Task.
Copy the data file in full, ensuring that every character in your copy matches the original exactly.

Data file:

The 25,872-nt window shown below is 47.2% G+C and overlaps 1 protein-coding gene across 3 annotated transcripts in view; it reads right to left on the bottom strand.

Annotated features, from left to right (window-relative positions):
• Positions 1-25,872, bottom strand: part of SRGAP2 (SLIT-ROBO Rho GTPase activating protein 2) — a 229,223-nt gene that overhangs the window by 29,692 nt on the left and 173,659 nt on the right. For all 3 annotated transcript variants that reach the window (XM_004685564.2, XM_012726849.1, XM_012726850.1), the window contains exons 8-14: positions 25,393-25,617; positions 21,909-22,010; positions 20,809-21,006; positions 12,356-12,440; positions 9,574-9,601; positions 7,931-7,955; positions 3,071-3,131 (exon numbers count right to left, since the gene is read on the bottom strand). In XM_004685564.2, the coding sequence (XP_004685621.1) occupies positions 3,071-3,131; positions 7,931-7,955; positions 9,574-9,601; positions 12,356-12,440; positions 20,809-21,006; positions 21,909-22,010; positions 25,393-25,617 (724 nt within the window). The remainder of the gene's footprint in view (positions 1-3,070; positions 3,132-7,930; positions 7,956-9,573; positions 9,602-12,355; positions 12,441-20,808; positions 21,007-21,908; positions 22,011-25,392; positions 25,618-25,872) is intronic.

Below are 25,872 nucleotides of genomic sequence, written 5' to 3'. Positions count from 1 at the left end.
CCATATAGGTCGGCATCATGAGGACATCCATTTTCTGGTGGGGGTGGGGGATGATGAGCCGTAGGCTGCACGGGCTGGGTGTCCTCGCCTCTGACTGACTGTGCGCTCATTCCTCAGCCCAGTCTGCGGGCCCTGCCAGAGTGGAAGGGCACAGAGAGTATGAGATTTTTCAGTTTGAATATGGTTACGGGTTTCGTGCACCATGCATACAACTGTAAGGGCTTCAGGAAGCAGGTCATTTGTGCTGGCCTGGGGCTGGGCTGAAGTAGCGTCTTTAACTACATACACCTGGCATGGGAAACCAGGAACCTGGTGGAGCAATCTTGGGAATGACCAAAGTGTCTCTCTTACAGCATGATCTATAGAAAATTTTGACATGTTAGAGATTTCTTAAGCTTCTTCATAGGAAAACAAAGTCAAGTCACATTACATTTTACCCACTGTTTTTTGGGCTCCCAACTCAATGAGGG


The 25,872-nt window shown below is 47.2% G+C and overlaps 1 protein-coding gene across 3 annotated transcripts in view; it reads right to left on the bottom strand.

Annotated features, from left to right (window-relative positions):
• Positions 1-25,872, bottom strand: part of SRGAP2 (SLIT-ROBO Rho GTPase activating protein 2) — a 229,223-nt gene that overhangs the window by 29,692 nt on the left and 173,659 nt on the right. For all 3 annotated transcript variants that reach the window (XM_004685564.2, XM_012726849.1, XM_012726850.1), the window contains exons 8-14: positions 25,393-25,617; positions 21,909-22,010; positions 20,809-21,006; positions 12,356-12,440; positions 9,574-9,601; positions 7,931-7,955; positions 3,071-3,131 (exon numbers count right to left, since the gene is read on the bottom strand). In XM_004685564.2, the coding sequence (XP_004685621.1) occupies positions 3,071-3,131; positions 7,931-7,955; positions 9,574-9,601; positions 12,356-12,440; positions 20,809-21,006; positions 21,909-22,010; positions 25,393-25,617 (724 nt within the window). The remainder of the gene's footprint in view (positions 1-3,070; positions 3,132-7,930; positions 7,956-9,573; positions 9,602-12,355; positions 12,441-20,808; positions 21,007-21,908; positions 22,011-25,392; positions 25,618-25,872) is intronic.

Below are 25,872 nucleotides of genomic sequence, written 5' to 3'. Positions count from 1 at the left end.
CCATATAGGTCGGCATCATGAGGACATCCATTTTCTGGTGGGGGTGGGGGATGATGAGCCGTAGGCTGCACGGGCTGGGTGTCCTCGCCTCTGACTGACTGTGCGCTCATTCCTCAGCCCAGTCTGCGGGCCCTGCCAGAGTGGAAGGGCACAGAGAGTATGAGATTTTTCAGTTTGAATATGGTTACGGGTTTCGTGCACCATGCATACAACTGTAAGGGCTTCAGGAAGCAGGTCATTTGTGCTGGCCTGGGGCTGGGCTGAAGTAGCGTCTTTAACTACATACACCTGGCATGGGAAACCAGGAACCTGGTGGAGCAATCTTGGGAATGACCAAAGTGTCTCTCTTACAGCATGATCTATAGAAAATTTTGACATGTTAGAGATTTCTTAAGCTTCTTCATAGGAAAACAAAGTCAAGTCACATTACATTTTACCCACTGTTTTTTGGGCTCCCAACTCAATGAGGG